In October 2019, The Clorox Company had its first brand launch “in a long time” with Objective Wellness. This launch was particularly significant because the products would only be sold on the brand’s DTC website. Objective Wellness provides a case study in how The Clorox Company was able to successfully apply the four DTC strategies discussed above.
- Done Is Better Than Perfect: Objective Wellness only took four months from ideation to commercialization. While many of the brand elements are very well composed, there are visual aspects that clearly convey the “launch and learn” mentality.
- Prioritizing Digital Marketing: Objective Wellness operates within a CPG subcategory that requires a certain level of education. This education can be easily provided through digital content on social media platforms and brand websites.
- Apply DTC Lens to Product Development: Objective Wellness products are optimized for profitable unit economics. Additionally, The Clorox Company utilized flexible packaging with some products to help with cost-effectiveness and efficiency of parcel shipping.
- Leave the Nest…Just Don’t Disown Your Parents: Objective Wellness will be able to operate autonomously from The Clorox Company’s “billion dollar or bust” decisions. That being said, Nutranext will utilize many different resources, from marketing to product development, to jumpstart the growth of the DTC supplement brand.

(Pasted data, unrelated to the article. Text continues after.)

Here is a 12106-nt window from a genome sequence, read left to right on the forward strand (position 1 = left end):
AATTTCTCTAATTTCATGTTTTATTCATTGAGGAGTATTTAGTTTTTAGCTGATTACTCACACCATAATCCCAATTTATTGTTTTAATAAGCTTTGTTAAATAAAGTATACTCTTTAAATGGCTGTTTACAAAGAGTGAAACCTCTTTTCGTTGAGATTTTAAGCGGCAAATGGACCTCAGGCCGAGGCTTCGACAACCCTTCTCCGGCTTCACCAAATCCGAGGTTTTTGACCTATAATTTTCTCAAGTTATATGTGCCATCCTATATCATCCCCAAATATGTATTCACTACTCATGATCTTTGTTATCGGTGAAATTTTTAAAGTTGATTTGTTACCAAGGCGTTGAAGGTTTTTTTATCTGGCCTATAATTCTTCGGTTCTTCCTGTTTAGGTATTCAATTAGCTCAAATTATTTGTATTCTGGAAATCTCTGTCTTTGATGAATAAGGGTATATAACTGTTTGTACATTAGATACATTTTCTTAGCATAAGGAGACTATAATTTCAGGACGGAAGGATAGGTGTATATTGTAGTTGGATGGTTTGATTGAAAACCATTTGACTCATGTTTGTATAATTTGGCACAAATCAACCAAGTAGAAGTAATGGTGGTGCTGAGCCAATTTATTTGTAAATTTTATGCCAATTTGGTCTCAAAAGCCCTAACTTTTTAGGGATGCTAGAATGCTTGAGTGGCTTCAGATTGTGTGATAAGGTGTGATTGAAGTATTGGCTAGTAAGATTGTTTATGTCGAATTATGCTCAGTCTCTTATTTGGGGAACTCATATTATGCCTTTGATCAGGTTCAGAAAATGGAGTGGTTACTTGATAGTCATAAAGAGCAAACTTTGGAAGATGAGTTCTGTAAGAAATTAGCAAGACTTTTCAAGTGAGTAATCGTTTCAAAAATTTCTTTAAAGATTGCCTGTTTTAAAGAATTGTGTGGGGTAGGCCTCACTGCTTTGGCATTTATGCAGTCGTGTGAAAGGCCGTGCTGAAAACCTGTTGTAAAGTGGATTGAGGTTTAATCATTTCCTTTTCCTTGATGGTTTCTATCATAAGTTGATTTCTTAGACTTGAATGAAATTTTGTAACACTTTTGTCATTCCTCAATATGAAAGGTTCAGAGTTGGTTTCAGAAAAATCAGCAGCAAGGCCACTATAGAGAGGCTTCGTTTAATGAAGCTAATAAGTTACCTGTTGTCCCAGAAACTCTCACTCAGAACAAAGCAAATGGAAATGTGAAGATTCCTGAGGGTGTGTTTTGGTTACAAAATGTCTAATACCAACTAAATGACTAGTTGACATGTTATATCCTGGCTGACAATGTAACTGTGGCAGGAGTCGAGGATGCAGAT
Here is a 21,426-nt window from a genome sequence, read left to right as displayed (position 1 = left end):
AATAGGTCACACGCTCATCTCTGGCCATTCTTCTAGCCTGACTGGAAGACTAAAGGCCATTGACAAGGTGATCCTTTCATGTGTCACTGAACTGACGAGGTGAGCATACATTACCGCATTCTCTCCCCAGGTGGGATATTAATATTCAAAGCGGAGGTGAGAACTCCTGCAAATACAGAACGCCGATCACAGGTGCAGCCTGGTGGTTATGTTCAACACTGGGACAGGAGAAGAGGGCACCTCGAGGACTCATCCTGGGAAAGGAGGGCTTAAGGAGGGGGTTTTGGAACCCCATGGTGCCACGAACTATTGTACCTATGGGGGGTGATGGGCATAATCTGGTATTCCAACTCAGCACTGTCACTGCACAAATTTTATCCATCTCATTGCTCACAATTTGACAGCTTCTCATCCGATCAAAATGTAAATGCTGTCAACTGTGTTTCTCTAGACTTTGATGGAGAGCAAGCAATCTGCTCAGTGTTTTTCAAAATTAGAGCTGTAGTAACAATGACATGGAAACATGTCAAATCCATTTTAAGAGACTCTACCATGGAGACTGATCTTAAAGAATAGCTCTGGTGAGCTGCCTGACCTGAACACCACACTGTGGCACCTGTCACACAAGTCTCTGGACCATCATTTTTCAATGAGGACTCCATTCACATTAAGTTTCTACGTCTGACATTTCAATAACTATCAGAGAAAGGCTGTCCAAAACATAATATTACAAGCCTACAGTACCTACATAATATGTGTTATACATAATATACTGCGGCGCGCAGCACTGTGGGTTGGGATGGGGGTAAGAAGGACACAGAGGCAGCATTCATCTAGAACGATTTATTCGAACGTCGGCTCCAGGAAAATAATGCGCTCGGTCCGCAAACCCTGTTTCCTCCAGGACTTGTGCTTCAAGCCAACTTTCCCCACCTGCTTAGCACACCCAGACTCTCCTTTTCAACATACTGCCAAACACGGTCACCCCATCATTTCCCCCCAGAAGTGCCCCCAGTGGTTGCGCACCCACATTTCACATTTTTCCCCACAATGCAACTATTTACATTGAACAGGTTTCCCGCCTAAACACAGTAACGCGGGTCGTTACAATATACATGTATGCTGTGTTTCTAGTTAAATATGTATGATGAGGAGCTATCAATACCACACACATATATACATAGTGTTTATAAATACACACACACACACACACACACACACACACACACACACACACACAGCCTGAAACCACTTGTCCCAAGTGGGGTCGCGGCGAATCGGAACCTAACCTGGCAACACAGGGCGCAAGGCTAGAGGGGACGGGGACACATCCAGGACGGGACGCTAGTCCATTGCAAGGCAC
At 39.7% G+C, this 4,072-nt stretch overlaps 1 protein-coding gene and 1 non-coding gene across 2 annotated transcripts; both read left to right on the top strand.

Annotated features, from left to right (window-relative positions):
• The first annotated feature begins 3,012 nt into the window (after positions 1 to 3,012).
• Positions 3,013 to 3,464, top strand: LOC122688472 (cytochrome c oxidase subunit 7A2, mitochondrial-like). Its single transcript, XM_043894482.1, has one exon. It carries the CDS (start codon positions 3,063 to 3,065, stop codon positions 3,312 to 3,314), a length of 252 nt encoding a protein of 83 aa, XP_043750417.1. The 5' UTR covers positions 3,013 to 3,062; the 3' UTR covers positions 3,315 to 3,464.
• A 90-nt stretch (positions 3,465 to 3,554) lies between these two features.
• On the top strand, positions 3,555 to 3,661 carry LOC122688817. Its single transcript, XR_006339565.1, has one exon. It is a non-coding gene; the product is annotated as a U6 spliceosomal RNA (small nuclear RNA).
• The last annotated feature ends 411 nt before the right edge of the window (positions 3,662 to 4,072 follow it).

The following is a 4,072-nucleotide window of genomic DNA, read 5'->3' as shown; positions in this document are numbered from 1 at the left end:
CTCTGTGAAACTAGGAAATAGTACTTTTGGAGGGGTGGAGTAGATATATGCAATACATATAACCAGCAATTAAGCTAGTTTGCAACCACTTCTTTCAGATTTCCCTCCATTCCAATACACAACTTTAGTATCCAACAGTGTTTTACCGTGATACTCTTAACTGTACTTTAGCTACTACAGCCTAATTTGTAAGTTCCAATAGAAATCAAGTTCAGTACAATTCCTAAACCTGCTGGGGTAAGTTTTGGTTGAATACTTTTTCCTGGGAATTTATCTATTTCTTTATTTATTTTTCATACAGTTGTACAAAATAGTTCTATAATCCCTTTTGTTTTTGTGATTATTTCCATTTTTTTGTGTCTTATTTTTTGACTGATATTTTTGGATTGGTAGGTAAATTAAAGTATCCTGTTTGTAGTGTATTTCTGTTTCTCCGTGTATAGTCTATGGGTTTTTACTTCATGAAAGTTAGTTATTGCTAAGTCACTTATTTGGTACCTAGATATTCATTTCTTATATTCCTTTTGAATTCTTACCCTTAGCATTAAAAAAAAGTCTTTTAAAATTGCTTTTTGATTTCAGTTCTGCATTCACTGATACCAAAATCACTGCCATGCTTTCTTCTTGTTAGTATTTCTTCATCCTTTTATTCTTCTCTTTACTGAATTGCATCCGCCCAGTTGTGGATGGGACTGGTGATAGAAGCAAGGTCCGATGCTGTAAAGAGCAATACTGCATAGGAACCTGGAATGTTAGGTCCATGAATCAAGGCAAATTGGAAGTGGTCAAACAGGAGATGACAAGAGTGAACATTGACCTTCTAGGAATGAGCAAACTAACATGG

Though Objective Wellness might not become the next mega brand, it will prove to be a perfect testing ground for The Clorox Company. As the DTC mindset deepens and broadens across the whole company, Clorox will be able to incorporate its learnings into every sales channel. Even with it being the early days for DTC at The Clorox Company, its long-term goal of fundamentally shifting how the massive organization does business should put it on the right side of history.